Spanish right to protest under threat, activists warn


WITH SOCIAL unrest building in Spain due to the deepening economic crisis, debate is raging over the right to protest, and critics warn that the government risks curbing basic constitutional rights as it tries to keep the peace.

This week the conservative administration’s delegate for Madrid, Cristina Cifuentes, proposed modifying the law in order to limit street protests, on the grounds that they frequently bring traffic and businesses to a halt.

Some of her fellow members of the governing Partido Popular (PP) have voiced support for a review of the legislation. And on Wednesday, attorney general Eduardo Torres-Dulce advocated “suppressing all those who use those rights of freedom of speech to go further and undermine the foundations of the state of law”.

He also underlined the importance of the right to demonstrate, but his words were pounced upon by those who say an authoritarian backlash is under way.

José Manuel Gómez Benítez, a progressive member of Spain’s judicial oversight body, called the initiative “typical of authoritarian and dictatorial regimes, not of a democratic state”.

“What seems to bother Cifuentes is the number, the frequency and the permanence of the protests,” he told a radio interviewer.

“But these take place because there are more and more people who don’t trust those they have voted into office.”

The interior ministry has said it has no plans to change the law, but not everyone is convinced.

Gaspar Llamazares of the Izquierda Unida leftist coalition said the administration was planning “to limit the right to gather”.

The government is already in the process of reforming the penal code to stiffen the punishment for those who use violence at demonstrations.

Individuals accused of organising violent events through the internet will face up to two years in prison under the change.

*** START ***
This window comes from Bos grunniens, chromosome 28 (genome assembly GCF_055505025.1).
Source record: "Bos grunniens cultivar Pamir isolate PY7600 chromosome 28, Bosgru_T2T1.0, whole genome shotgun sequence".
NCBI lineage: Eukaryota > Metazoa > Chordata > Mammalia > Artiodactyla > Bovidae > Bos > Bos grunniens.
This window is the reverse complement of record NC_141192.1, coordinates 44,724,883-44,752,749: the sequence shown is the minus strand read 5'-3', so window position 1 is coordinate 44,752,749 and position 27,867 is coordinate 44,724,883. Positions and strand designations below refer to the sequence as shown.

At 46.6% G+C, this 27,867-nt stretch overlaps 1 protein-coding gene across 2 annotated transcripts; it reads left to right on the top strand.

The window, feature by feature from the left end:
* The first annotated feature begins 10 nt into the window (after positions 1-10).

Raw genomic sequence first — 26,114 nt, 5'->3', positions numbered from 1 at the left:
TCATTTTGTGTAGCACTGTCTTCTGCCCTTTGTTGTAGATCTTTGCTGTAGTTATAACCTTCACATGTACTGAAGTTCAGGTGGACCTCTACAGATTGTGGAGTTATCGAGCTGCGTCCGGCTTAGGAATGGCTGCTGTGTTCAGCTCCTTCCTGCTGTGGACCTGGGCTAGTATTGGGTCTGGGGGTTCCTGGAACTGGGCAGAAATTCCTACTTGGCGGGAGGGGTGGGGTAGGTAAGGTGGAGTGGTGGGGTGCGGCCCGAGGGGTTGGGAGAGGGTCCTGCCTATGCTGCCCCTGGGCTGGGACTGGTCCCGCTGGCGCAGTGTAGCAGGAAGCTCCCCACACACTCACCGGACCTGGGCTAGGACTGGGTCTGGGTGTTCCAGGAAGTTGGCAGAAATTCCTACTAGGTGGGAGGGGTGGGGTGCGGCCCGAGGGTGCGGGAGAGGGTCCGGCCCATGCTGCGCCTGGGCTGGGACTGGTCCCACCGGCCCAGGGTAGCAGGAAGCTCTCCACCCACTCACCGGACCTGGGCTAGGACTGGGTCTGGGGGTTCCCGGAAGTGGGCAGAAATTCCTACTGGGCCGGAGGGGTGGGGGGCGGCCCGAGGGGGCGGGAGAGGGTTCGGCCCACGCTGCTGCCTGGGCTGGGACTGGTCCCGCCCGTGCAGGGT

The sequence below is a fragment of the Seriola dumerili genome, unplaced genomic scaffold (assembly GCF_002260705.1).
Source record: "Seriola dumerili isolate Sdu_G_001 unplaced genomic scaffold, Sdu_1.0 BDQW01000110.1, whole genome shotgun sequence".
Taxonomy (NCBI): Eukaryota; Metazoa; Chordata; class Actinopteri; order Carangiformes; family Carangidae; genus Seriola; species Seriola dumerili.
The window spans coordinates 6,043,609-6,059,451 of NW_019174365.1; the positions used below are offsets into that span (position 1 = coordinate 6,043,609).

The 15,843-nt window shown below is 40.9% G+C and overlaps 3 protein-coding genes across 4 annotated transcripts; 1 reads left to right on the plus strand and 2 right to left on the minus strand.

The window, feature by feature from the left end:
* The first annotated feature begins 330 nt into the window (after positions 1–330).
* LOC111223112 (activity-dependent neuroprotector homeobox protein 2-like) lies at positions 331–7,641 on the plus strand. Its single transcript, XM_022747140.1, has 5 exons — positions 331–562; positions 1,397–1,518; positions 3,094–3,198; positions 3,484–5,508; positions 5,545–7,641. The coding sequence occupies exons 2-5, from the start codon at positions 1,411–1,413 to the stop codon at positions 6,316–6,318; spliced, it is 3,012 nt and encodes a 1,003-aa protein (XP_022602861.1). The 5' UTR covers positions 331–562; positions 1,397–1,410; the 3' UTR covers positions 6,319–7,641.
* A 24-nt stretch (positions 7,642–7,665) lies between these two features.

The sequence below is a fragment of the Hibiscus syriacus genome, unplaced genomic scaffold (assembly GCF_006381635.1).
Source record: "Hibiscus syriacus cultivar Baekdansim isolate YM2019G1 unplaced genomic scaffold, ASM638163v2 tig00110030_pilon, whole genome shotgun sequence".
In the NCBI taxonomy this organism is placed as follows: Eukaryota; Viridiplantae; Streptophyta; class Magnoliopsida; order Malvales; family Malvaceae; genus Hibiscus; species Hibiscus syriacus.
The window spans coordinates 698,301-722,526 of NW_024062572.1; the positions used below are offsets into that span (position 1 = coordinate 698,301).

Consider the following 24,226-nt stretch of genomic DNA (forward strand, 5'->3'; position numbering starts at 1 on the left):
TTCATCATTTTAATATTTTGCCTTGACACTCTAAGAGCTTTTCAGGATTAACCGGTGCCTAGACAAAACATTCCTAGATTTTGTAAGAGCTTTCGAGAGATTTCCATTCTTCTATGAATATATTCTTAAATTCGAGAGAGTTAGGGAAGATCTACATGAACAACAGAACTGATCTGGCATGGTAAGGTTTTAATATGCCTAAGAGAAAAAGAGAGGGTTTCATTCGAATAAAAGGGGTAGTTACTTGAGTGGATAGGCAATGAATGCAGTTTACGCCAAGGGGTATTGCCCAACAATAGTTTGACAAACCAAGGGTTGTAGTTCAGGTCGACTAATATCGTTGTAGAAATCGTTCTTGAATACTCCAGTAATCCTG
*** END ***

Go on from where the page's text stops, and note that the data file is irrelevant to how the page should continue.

Prime minister Mariano Rajoy has faced a growing wave of street protests since taking power in December 2011, mainly because of the severe austerity programme he has implemented to meet deficit targets set by Brussels.

Usually these see hundreds, or thousands, of public sector workers, trade unionists, or students marching peacefully and noisily through the streets.

Ms Cifuentes said 2,200 protests had taken place in Madrid this year alone – a figure a police union has queried.

However, with unemployment at 25 per cent and rising, these demonstrations have taken a more fervent turn lately.

On September 25th, thousands of members of a movement calling itself “Occupy Congress” surrounded the parliament building, in a protest aimed not just at the government, but at the entire political class. Some of the protesters became violent and the police responded with baton charges and rubber bullets.

“The government seems to be trying to instil fear in those who take part in these protests,” said Raúl Camargo (33), a civil servant who was at the demonstration. “They’ve already cut back on loads of our economic rights. Now they’re cutting our constitutional rights.”

The nature of the protest and the police’s handling of it seemed to mark a new intensity in Spain’s unrest. The government insisted that “the silent majority” of people were not involved, but analysts said most Spaniards had already turned against the government, which last week unveiled new austerity measures and structural reforms.

“Since the summer, there’s been a notable deepening of the worry and outrage that people are feeling,” said Josep Lobera, a sociologist at Madrid’s Autónoma University. “There’s a very negative mindset among Spaniards right now. If the bad news continues, the social unrest will get worse.”